The major stock market averages gapped down at the open, but quickly pared losses. The Dow is currently down 350 pts and the SPX is down 1%. Energy & financial sectors continue to slide, down 2% or more in early trading. In fact, the S&P energy sector has fallen nearly 11% since mid-July, right along with oil prices. It seems oil is somewhat over-supplied at the moment. The VIX Index, which spiked to 24.5 on Monday, has settled down toward 21. The index measures fear among traders, and hasn’t been this high since January. Commodities are mostly lower in today’s session, save copper and gold. In fact, gold is now up over 6% this month. Bonds are, in the words of Jim Cramer, trading like a recession is around the corner. The iShares 20+ Year Treasury Bond ETF (TLT) is up over 7% this month. Interest rates for Treasuries, municipals, and high-grade corporates are falling. The 10-year Treasury Note yield is down around 1.64%, the lowest since early October 2016.

This week’s volatility has given the financial news media something to panic about. There are endless articles about the trade war, but no one is pointing out the fact that the stock market’s massive 20% run during the first seven months of his year probably warrants a correction. It just so happens that re-escalation of the trade war with China provided the catalyst. In addition, a step back to survey the landscape reveals a fairly healthy US economy. Corporate earnings reports covering the second quarter are largely better than expected. So while geopolitical risk is definitely a concern, this stock market selloff probably doesn’t signal the end of the cycle or the onset of a recession. We’ll see a lot of up-and-down in the stock market in coming days. But CNBC’s Josh Brown—who actually manages money—cautions, don’t change your market narrative based on price. And CNBC’s Jim Cramer warns us not to focus on the short-term.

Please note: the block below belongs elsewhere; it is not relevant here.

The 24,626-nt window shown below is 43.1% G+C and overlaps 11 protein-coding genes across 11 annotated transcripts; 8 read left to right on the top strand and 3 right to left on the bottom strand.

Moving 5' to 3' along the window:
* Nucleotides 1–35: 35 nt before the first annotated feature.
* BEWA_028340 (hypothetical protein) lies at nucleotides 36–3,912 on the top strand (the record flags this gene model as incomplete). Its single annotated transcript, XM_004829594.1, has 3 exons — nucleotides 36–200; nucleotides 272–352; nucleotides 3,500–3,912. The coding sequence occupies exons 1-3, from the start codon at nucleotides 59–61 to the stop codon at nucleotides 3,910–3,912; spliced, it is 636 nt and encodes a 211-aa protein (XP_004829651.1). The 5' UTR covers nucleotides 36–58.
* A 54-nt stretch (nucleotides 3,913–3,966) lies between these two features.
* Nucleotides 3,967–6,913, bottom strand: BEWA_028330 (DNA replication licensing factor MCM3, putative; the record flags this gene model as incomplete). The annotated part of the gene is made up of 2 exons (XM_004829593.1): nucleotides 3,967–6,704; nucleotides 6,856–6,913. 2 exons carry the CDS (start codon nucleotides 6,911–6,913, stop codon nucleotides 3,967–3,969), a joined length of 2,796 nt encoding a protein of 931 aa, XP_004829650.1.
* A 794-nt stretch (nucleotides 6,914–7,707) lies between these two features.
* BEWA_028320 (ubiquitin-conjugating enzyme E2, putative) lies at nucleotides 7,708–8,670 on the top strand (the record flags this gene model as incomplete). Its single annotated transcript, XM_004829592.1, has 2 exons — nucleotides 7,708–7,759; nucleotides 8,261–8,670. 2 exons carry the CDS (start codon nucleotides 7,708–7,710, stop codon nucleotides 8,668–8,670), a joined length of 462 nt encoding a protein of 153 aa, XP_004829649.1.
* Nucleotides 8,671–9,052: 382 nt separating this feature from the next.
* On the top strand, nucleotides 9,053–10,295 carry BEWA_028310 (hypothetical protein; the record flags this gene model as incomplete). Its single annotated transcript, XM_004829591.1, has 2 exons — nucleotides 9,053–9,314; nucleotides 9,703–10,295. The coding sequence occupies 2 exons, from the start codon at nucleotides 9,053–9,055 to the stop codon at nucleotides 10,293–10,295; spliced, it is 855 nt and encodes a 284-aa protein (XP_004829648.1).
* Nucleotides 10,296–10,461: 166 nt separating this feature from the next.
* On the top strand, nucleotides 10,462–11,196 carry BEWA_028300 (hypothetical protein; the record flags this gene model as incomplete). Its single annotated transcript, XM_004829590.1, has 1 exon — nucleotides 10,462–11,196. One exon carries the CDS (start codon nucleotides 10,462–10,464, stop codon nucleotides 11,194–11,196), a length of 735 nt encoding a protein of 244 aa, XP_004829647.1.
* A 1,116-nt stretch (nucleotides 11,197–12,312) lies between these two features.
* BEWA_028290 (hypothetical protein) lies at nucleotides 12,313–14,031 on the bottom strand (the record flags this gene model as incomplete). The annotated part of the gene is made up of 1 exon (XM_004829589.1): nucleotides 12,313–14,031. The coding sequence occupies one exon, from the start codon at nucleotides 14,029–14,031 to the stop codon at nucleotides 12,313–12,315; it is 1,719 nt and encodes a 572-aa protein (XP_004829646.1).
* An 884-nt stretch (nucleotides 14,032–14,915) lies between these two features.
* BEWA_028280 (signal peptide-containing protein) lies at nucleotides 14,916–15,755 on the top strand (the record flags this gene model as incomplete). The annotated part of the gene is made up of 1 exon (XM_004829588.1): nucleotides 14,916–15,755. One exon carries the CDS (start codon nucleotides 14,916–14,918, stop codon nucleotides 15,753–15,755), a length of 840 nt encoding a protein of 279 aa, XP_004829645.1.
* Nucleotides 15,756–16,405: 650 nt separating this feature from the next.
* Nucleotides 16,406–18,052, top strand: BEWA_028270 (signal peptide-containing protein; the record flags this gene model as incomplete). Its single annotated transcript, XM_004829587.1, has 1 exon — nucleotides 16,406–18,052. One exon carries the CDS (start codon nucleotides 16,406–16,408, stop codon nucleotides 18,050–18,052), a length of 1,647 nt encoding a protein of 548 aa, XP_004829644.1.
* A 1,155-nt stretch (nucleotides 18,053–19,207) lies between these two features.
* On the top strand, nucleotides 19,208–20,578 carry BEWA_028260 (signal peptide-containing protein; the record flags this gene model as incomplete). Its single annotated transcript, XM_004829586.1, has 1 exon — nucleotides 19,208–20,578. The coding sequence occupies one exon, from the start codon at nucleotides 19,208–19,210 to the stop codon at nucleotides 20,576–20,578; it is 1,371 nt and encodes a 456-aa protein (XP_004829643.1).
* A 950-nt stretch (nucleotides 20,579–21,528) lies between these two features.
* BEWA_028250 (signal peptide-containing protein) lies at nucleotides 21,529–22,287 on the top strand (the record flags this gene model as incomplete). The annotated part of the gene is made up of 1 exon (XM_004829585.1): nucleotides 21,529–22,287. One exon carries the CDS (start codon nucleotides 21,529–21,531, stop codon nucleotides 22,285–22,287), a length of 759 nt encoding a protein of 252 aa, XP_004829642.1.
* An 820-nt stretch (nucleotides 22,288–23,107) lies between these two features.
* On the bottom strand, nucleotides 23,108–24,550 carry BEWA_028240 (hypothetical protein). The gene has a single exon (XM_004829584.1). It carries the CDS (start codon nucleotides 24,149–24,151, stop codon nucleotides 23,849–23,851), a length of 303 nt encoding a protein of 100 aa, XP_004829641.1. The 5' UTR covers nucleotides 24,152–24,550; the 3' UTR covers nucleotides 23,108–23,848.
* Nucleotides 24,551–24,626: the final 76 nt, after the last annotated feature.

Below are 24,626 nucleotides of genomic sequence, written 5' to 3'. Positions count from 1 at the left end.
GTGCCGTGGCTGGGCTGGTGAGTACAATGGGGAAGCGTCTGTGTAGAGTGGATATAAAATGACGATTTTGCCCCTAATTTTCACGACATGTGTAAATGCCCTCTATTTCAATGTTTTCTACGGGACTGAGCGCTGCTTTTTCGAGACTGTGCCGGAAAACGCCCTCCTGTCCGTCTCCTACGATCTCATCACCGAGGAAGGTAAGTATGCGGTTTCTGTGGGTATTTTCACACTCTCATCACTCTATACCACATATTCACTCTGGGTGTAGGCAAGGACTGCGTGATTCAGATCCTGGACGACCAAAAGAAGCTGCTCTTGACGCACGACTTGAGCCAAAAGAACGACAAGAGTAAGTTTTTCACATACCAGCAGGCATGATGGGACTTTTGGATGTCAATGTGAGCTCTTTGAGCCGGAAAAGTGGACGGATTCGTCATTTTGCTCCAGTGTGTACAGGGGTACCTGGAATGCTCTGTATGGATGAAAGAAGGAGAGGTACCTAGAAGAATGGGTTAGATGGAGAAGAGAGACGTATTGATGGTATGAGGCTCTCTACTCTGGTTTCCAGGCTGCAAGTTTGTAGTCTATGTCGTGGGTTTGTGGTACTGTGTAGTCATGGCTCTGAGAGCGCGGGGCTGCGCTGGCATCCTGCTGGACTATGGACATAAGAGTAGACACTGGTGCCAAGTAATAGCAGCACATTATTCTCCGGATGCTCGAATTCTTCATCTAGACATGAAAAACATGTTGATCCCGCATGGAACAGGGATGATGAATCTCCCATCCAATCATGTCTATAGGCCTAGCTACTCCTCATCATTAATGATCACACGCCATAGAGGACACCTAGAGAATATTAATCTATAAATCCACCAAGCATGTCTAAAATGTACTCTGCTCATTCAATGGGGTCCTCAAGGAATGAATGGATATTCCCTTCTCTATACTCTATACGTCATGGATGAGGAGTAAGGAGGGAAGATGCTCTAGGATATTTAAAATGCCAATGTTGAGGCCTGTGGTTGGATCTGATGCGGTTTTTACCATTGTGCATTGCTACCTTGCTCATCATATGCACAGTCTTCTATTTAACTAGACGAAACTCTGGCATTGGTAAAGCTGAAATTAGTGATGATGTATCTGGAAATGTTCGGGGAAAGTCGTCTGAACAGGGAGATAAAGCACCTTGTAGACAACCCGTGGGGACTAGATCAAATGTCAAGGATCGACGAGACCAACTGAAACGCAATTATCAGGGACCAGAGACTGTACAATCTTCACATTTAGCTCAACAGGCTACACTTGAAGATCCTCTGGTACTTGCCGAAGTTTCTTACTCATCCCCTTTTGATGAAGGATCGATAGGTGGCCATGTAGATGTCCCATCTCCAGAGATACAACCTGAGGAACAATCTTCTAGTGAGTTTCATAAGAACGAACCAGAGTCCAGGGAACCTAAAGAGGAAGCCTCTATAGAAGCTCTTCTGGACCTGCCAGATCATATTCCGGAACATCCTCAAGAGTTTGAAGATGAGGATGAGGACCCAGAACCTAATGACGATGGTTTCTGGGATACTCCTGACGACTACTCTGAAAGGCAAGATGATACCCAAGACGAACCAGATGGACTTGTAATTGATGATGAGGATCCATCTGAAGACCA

With over 400 of the S&P 500 companies having reported second quarter results, about 57% beat Wall Street sales forecasts and 76% beat profit forecasts. The sectors with the highest “beat” rates were healthcare, technology and consumer discretionary. Real estate also did very well. In terms of year-over-year growth, healthcare and financials were at the top of the list. Overall, S&P 500 sales are on track for 4% growth, with profits up 1.7%. So while growth has really slowed from last year, results were generally better than expected.

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